2015 ISAKOS Biennial Congress Paper #88
Outcome of Arthroscopic Rotator Cuff Repair with Muscle Advancement for Large to Massive Rotator Cuff Tear
Shin Yokoya, MD, PhD, Hiroshima, Hiroshima JAPAN
Yoshihiro Nakamura, MD, Aki-gun, Hiroshima JAPAN
Yohei Harada, MD, PhD, Nagakute, Aichi-ken JAPAN
Katsunori Shiraishi, MD, Hiroshima JAPAN
Yu Mochizuki, MD, Hiroshima JAPAN
Mitsuo Ochi, MD, PhD, Higashi, Hiroshima JAPAN
Hiroshima University, Hiroshima City, Hiroshima, JAPAN
FDA Status Not Applicable
Summary: Arthroscopic rotator cuff repair assisted by mini-open supraspinatus and infraspinatus muscle advancement reduced the failure rate for the large to massive rotator cuff tear.
For small- to medium-sized rotator cuff tear (RCT), many authors report good to excellent clinical outcomes as well as high anatomical healing rates after arthroscopic rotator cuff repair (ARCR). However, high failure rates after ARCR were often reported for large to massive RCT. Since prior reports have shown a direct correlation between the postoperative clinical outcome and anatomic healing of the RCT, reduction of the failure rate after ARCR might be crucial to achieve the excellent outcome of the ARCR. We therefore performed ARCR combined with mini-open supraspinatus (SSP) and infraspinatus (ISP) muscle advancement for large to massive rotator cuff tear to decrease the tension on the repair site with the aim of reduction of the failure rate. In the current study, we evaluated the short clinical outcomes and anatomical healing rate after ARCR combined with muscle advancement.
Between April 2008 and March 2012, 34 patients diagnosed as large to massive RCT were included in the current study. Of these patients, 17 patients were underwent transosseous equivalent ARCR with muscle advancement (study group) and 17 were underwent transosseous equivalent ARCR only (control group). ARCR combined with muscle advancement was performed as follows; 4 cm transverse skin incision was created along the medial border of the scapular spine for the muscle advancement. Trapezius was detached from the spine, and the SSP and ISP muscle belly was released from the scapular body. The medial fascial continuity between rhomboideus and SSP and ISP muscles were retained carefully beyond the medial border of the scapula. By this procedure, the tendon stumps can be advanced for 2 to 3 cm. The arthroscopic suprascapular nerve release was added in this procedure. The transosseous equivalent ARCR was performed conventionally in every patients. The pre- and post-operative Constant scores were assessed for the clinical outcomes for each group. Furthermore, the cuff integrity was assessed by post-operative MRI, and each failure rate was calculated.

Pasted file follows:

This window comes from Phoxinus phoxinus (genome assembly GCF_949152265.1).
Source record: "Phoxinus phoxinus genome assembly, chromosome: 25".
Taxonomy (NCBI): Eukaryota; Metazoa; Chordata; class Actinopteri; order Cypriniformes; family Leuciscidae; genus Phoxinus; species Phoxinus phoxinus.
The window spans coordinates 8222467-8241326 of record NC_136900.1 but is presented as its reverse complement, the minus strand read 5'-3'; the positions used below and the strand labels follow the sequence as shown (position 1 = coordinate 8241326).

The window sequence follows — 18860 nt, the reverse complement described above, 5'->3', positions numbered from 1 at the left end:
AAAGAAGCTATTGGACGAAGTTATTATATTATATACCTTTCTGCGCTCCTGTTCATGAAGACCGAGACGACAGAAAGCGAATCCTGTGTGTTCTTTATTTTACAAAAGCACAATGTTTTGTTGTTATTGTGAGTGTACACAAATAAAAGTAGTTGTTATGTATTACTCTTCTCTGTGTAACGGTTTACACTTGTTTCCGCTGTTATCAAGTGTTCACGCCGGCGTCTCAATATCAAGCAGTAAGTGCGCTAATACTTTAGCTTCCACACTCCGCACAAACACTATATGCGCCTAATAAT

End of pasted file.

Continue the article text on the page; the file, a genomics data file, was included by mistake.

Although there was statistically significant improvement for the mean Constant score from 43.4 preoperatively to 71.1 postoperatively in the study group and from 42.4 preoperatively to 78.1 postoperatively in the control group, there was no significant difference between these two groups. As the cuff integrity, the failure rates in the study group were significantly lower than in the control group (23.5% and 52.9%, respectively). There were statistically significant difference between these groups (p<0.05).
The ARCR with SSP and ISP muscle advancement was useful to reduce the failure rate of the ARCR for large to massive rotator cuff tear in our study group. More large numbers of patients will be needed to declare the effectiveness of this technique.